|Nutritional Guidelines (per serving)|
|Amount per serving|
|% Daily Value*|
|Total Fat 9g||12%|
|Saturated Fat 1g||7%|
|Total Carbohydrate 32g||12%|
|Dietary Fiber 3g||10%|
|*The % Daily Value (DV) tells you how much a nutrient in a food serving contributes to a daily diet. 2,000 calories a day is used for general nutrition advice.|
Quinoa is a high-protein grain that has been grown in the Andes Mountains of South America for hundreds of years.
Recently "rediscovered" for its nutritional properties, quinoa adds a pleasant chewiness and slightly nutty flavor to this wholesome bread. A slice of this high-protein, high-fiber quinoa bread for breakfast will easily tide you over until lunchtime. This bread stays moist for several days, slices well and is great for sandwiches.d stays moist for several days, slices well and is great for sandwiches.
- 1 cup quinoa (uncooked)
- 2 cups water (for cooking the quinoa)
- 1/4 cup oatmeal
- 1/4 cup water
- 1/4 cup milk
- 3/4 cup water (warm)
- 2 teaspoons yeast
- 1/3 cup honey
- 1/4 cup vegetable oil
- 3 tablespoons powdered milk
- Optional: 2 tablespoons sourdough starter
- 2 1/2 to 3 cups bread flour
- 1 to 2 teaspoons salt (or to taste)
- 1 cup whole wheat flour
- 2 tablespoons quinoa (for sprinkling on top of loaf)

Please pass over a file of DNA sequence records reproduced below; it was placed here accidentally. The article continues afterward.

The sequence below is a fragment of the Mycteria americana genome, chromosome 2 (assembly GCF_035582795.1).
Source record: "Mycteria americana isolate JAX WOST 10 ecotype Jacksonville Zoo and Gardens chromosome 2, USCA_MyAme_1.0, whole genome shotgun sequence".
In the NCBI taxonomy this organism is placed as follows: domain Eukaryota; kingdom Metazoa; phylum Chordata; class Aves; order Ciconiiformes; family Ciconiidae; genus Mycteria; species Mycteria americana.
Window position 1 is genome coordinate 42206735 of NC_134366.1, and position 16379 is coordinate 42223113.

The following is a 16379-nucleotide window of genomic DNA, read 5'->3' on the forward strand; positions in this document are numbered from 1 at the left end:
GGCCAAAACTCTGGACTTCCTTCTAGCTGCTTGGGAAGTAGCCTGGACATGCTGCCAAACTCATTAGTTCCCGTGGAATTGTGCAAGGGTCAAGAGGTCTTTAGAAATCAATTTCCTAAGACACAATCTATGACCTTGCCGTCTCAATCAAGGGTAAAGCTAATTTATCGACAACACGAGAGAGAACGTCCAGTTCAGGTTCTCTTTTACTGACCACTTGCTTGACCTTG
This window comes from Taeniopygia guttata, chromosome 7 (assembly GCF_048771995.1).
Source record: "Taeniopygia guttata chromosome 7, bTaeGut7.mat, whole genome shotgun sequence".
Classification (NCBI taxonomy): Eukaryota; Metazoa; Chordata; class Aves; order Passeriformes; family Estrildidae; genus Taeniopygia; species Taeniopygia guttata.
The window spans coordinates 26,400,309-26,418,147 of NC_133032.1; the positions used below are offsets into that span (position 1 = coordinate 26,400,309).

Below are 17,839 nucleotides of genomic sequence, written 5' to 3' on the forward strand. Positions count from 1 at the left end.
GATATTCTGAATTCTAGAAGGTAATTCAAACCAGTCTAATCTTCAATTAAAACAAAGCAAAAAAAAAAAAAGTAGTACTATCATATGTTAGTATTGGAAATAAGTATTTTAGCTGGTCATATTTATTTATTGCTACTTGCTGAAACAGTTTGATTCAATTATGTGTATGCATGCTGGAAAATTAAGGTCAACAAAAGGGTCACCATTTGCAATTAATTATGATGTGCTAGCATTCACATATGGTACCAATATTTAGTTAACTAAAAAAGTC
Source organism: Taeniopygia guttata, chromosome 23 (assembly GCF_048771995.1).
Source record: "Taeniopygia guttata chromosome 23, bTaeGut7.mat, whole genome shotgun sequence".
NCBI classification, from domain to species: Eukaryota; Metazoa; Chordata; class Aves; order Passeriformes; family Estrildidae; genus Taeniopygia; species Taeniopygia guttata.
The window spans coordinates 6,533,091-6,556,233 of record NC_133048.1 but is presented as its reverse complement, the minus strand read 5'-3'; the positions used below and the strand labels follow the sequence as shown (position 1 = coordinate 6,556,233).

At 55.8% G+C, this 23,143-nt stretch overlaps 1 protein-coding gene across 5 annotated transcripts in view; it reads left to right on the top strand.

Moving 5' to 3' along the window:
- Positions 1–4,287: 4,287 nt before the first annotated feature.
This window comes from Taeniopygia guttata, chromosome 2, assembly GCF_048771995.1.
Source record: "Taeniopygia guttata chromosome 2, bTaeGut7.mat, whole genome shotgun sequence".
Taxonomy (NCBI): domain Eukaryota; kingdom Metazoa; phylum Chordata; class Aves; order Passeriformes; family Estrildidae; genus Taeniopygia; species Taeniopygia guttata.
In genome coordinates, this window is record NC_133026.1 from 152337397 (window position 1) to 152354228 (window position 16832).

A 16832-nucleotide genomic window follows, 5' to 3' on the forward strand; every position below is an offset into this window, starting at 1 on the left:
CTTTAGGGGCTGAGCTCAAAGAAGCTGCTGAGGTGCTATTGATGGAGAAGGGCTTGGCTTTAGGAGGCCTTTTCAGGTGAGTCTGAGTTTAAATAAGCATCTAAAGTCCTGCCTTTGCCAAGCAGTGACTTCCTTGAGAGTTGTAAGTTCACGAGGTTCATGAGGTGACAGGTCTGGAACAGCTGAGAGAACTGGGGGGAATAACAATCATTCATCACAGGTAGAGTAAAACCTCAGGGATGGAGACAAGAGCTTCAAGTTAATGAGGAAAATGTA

Cook the quinoa in 2 cups of water for 10 to 15 minutes, until the water is absorbed. Cool to room temperature.
Cook the oatmeal in 1/4 cup water and 1/4 cup milk until the liquid is absorbed. Let cool.
Place 3/4 cup warm water in a large bowl or bowl of a standing mixer and sprinkle the yeast over the water. Let the yeast rest for 5 minutes.
Stir the honey, vegetable oil, powdered milk and sourdough starter (if desired) into the yeast mixture with a wooden spoon or with a dough hook on low speed if you are using a mixer.
Add 1 cup of the bread flour and the salt and stir well.
Add the cooked quinoa and oatmeal and stir.
Add the whole wheat flour and 1 cup more of the bread flour and stir.
When the dough starts to get stiff, turn it out onto a floured surface and begin to knead. If you are using a standing mixer, continue to knead with the dough hook.
Keep adding flour and kneading until the dough is smooth and elastic, about 5 minutes with a mixer, or 10 to 15 minutes by hand. The dough should feel slightly sticky but should not be wet and slack. You should be able to form it into a ball, and it should hold its shape.
Lightly oil a large bowl with vegetable oil and place the dough into the bowl, turning to coat it lightly with the oil. Cover loosely with plastic wrap.
Let the bread dough rise in a warm spot until it doubles in size, about 2 hours.
Oil a large loaf pan, 11 x 6 inches.
Punch down the dough and shape into a ball.
Pat and flatten into an oval shape about the length of the bread pan.
Fold the long sides in and tuck them underneath as you place the bread into the pan, so that the top surface of the bread is smooth and without seams.
Brush the top of loaf very lightly with water and sprinkle with quinoa seeds.
Let the dough rise in warm place until it has almost doubled in size.
Preheat the oven to 400 F.
When the oven is hot, place the bread in the center of the oven.
Throw a handful of ice cubes into the bottom of the oven to create steam.
Bake for 30 minutes.
Cover the bread loosely with foil if the top is getting too brown and bake 15 minutes more. Bread should sound hollow when tapped.
Let the bread cool in the pan for 15 minutes.
Remove the bread from the pan and let cool completely.